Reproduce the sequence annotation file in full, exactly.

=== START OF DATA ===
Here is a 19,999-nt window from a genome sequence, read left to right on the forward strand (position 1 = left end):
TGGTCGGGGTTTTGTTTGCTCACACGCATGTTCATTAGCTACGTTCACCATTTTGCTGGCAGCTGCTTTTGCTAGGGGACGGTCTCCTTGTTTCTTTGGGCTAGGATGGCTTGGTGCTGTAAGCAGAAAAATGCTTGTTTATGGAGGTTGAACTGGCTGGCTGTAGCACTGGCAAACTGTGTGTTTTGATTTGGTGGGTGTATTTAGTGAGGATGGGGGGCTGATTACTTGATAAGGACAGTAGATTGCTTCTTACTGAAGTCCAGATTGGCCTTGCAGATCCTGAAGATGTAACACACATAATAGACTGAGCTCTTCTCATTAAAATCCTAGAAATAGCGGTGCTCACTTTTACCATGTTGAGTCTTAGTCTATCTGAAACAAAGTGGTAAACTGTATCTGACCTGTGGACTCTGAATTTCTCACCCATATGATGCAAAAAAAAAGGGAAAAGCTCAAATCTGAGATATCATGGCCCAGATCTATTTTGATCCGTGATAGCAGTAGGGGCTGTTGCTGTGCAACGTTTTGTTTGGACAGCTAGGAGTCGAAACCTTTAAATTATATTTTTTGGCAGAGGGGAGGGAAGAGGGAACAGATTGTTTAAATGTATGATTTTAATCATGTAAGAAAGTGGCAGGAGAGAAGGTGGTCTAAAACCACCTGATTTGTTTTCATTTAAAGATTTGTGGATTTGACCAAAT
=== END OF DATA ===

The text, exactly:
Here is a 19,999-nt window from a genome sequence, read left to right on the forward strand (position 1 = left end):
TGGTCGGGGTTTTGTTTGCTCACACGCATGTTCATTAGCTACGTTCACCATTTTGCTGGCAGCTGCTTTTGCTAGGGGACGGTCTCCTTGTTTCTTTGGGCTAGGATGGCTTGGTGCTGTAAGCAGAAAAATGCTTGTTTATGGAGGTTGAACTGGCTGGCTGTAGCACTGGCAAACTGTGTGTTTTGATTTGGTGGGTGTATTTAGTGAGGATGGGGGGCTGATTACTTGATAAGGACAGTAGATTGCTTCTTACTGAAGTCCAGATTGGCCTTGCAGATCCTGAAGATGTAACACACATAATAGACTGAGCTCTTCTCATTAAAATCCTAGAAATAGCGGTGCTCACTTTTACCATGTTGAGTCTTAGTCTATCTGAAACAAAGTGGTAAACTGTATCTGACCTGTGGACTCTGAATTTCTCACCCATATGATGCAAAAAAAAAGGGAAAAGCTCAAATCTGAGATATCATGGCCCAGATCTATTTTGATCCGTGATAGCAGTAGGGGCTGTTGCTGTGCAACGTTTTGTTTGGACAGCTAGGAGTCGAAACCTTTAAATTATATTTTTTGGCAGAGGGGAGGGAAGAGGGAACAGATTGTTTAAATGTATGATTTTAATCATGTAAGAAAGTGGCAGGAGAGAAGGTGGTCTAAAACCACCTGATTTGTTTTCATTTAAAGATTTGTGGATTTGACCAAAT